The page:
A Good Man

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“My name is Barry Allen and I’m the fastest man alive. A friend recently gave me the idea for a new name and something tells me it’s gonna catch on…”

Barring a handful of shows I’ve followed with more or less regularity over the years (The Walking Dead, Parks & Recreation, Fringe), I don’t watch much TV, and I don’t pay close attention when networks air their latest and greatest. But there’s one new show I’m honestly happy about. That show is CW’s The Flash.

It’s DC territory from now on, so if watching a man get struck by lightning and turn into a speedster isn’t your thing, it isn’t your thing. For the rest of us, The Flash has all the ingredients of sly, good-hearted comic book fun.

It’s brand-spanking-new, of course, so I might eat those words in a few months’ time, but I’m choosing to be optimistic. Here’s why: Barry Allen is a good man.

He’s good in much the same way that Steve Rogers is good, because with or without his powers, he’s ready to be a hero – one with a moral compass that points very stubbornly north. If chivalry is dead, Barry didn’t get the memo. He seems determined to make us believe in knights again.

A good man is hard to find. But when you do, it’s nothing short of inspiring. He even inspired me to take a swipe at the old keyboard again, and given how busy this season of life is, that’s saying a lot.

Ennobling the Monster

Joe Carter over at TGC recently wrote about the link between Fifty Shades of Grey and the normalization of abusive behavior toward women. Carter (along with the study he cites) observes that while the books are popular with older women, their target audience “is young women between the ages of 18 and 25. The effect of targeting this young audience can be that it conditions them to accept abusive relationships in the future or to justify abuse they’ve already suffered at the hands of older men.”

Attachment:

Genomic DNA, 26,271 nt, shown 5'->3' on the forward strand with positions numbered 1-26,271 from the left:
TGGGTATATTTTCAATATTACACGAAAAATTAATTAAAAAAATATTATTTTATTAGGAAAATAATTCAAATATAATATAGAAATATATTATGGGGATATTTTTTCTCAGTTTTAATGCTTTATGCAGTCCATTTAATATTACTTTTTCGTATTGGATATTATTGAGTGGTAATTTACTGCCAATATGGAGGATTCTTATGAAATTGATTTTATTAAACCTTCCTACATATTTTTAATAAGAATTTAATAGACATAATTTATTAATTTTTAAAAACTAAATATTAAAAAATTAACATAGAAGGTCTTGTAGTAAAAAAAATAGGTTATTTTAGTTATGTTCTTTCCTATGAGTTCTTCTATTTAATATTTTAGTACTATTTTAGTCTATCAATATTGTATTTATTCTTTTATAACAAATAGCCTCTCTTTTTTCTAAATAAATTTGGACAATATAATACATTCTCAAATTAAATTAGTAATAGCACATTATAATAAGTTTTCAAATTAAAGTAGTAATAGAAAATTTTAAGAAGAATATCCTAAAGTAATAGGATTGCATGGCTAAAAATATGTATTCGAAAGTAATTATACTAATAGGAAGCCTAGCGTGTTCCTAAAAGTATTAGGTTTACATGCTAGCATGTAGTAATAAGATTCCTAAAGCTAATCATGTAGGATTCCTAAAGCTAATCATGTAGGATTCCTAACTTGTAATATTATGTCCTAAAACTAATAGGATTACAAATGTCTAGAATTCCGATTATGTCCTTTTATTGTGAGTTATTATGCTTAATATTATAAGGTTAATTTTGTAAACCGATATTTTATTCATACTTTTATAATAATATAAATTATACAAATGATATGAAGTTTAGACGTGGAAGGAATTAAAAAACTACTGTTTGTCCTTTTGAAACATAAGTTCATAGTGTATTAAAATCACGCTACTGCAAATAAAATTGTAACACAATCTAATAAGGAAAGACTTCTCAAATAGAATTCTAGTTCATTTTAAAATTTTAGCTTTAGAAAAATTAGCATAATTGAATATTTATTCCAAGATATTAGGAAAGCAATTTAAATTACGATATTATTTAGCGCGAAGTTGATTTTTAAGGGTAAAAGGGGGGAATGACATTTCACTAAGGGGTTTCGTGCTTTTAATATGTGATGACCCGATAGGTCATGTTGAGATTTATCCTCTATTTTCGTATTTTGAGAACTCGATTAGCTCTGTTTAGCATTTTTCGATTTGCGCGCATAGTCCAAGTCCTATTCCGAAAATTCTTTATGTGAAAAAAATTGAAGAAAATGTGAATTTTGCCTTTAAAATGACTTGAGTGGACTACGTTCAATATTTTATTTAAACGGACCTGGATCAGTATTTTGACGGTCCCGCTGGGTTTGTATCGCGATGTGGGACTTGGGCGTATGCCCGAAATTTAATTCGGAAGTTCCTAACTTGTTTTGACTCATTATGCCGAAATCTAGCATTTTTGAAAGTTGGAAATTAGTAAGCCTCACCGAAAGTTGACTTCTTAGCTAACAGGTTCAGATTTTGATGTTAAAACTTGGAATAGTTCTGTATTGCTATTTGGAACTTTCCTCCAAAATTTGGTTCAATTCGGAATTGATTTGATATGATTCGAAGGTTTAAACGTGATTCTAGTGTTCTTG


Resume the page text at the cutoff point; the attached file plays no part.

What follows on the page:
He goes on to say that Fifty Shades is “also the latest blockbuster series to celebrate the attraction of young women to older, abusive predators. In an earlier era of fantasy stories, the goal of a hero was to protect a woman from evil by slaying the dragon. In many of today’s fantasy stories, the hero is the dragon, whose mission is to seduce a woman by his evil.”

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Taken from this angle, it’s easier to grasp why the postmodern mind has such a turbulent relationship with older tales – and hence, with the virtuous bedrock they’re built on. We’ve reached a stage in our cultural rebellion that sees our popular stories vilifying St. George while ennobling the monster he was sent to slay. Candice Watters’ remark about turning the moral universe upside down is most fitting.  (For another example, look to the upcoming film Dracula Untold, which casts the famous literary villain in a sympathetic and even heroic light.)

Two thoughts.

First, it cannot come as a surprise that celebrations of sin – yes, even “imagined” sin – yield consequences as practical as dirt under your fingernails. It wasn’t for kicks and giggles that Solomon wrote, “Keep thy heart with all diligence; for out of it are the issues of life.” (Prov. 4:23) Taking your soul on walks through pornographic wastelands and then raising your eyebrow at the physical and emotional fallout is like eating Taco Bell and acting surprised at the diarrhea.

In his book Fidelity, Doug Wilson points out that “if God doesn’t want us to do it, He doesn’t want us to get pleasure from thinking about doing it,” and this is just good sense. But there are some things in this life that cannot be overestimated: one of those is the deceitfulness of the human heart.

Second, nature does indeed abhor a vacuum. In the absence of the healthy, the mature, and the morally robust, the diseased and the dying rush in. So it isn’t enough to avoid Fifty Shades and its plague-ridden dishes. Abstinence is less than half the battle. The right kind of food is needed. In a culture that feasts on ashes and filthy rags, we have a ravenous obligation to get fat on the good stuff – and to fatten our children with it, too.

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